Having had a brief reacquaintance with vegetables the previous evening, we decided to start the day the southern way, with an all-you-can-eat breakfast at Granny’s Kitchen. As we arrived at about 10.30am and breakfast ended at 11, we were directed to heap everything on our first place. This was my attempt:
The breakfast was a cardiologist’s nightmare, but was seriously good: grits, biscuits, fried potatoes, applesauce, sausages, bacon, fried cornbread…a proper southern brunch.
Museum of the Cherokee Indian
From there, we visited the excellent Museum of the Cherokee Indian, which covered both traditional Cherokee culture in the Smokies and the effects on the Cherokee of white settlement in the area. After initial heavy loss of life caused by European diseases, there seems to have been ongoing trade despite the intermittent conflict between the British and the Cherokee.
A special exhibition covered a unique event in 1762, when, as part of a peace treaty after a period of conflict, the Cherokee requested that a British soldier come and live among them to learn about their ways. The soldier, Henry Timberlake, stayed 3 months, and then three Cherokee leaders – Ostenaco, Cunneshote and Woyi – in turn took the ship to London, where they caused quite a sensation, meeting King George III and visiting a range of sites. Following the visit, the King decreed that no further encroachment on Indian lands west of the Mississippi should take place, but this appears not to have been observed by the settlers, and certainly wasn’t by the new United States of America after 1776.
The museum also covered the devastation caused in the 1830s, when heavy pressure (led by President Andrew Jackson) was placed on the Native American tribes to cede their land in the eastern states and accept land further west. Having seen the forced removal of other tribes, a faction of self-appointed Cherokee negotiators signed the Treaty of New Echota, in which they ceded all rights to land east of the Mississippi. Although these men had no rights to sign away the land, most Cherokee were forced to leave, leading to the Trail of Tears, in which an estimated 4,000 Cherokee died en route to Oklahoma. However, a group of Cherokees were able to successfully negotiate rights to their land, and formed the Eastern Band of Cherokees, who still live in the area around Cherokee, NC today.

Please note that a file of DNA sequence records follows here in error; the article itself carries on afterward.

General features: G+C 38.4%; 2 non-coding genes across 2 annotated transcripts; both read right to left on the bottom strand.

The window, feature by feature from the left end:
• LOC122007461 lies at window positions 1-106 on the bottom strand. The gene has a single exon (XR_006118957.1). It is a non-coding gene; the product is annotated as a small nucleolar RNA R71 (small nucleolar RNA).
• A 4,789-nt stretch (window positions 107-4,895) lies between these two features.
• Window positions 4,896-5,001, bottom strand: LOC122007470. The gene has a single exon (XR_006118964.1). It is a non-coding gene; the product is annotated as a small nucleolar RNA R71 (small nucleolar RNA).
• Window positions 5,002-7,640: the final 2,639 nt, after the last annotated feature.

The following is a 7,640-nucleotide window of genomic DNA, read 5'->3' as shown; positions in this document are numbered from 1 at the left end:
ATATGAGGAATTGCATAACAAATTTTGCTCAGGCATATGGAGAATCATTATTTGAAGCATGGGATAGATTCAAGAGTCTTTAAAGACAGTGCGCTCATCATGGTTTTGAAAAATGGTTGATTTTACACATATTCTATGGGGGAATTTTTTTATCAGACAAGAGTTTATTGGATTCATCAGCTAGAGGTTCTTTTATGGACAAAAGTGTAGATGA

The museum was comprehensive and focused on the survival and adaptation of the Cherokee through the adverse circumstances they have faced. After all of the Southern pride we’d encountered, it was quite sobering to remember that the Southerners we’ve met are far from the original inhabitants of these mountains, and that a much older culture was displaced, and partially destroyed, only a few hundred years ago.
To break up the drive down to Alabama, we decided at the last minute to book an Airbnb on the outskirts of Suches, a small town in North Georgia, and we are very glad we did! We stayed with Joni and her two children, who live in a beautiful house in the countryside with, according to the Airbnb listing, various animals.
When (after getting a little lost on roads with fantastic names like ‘Grizzle Creek’ and ‘Johnny Gap’), we finally pulled up, only to be greeted by a rambunctious welcoming committee of seven puppies! The puppies were seven-week old purebred Great Pyrenees, and were some of the cutest things I have ever laid eyes on.
They all loved belly rubs and cuddles (although, of course, the most affectionate of them all was also the one who was particularly fond of rolling in shit). There were also two chocolate labs (the puppies’ parents were guard dogs with the livestock, so weren’t around), a small terrier, and five cats, and so we passed a lovely evening sitting reading on the deck, chatting outside in the country to Joni’s kids and petting the absurdly cute pets. Definitely a nice change from a motel!
Highlights: A big breakfast, a great museum, and seven puppies – all in all a pretty good day on the road!
Lowlights: Unsuccessfully trying to dodge a hug from ‘Shitback,’ the most affectionate of the puppies.
Up next: Rosa Parks, catfish and collard greens, a one-eyed robot…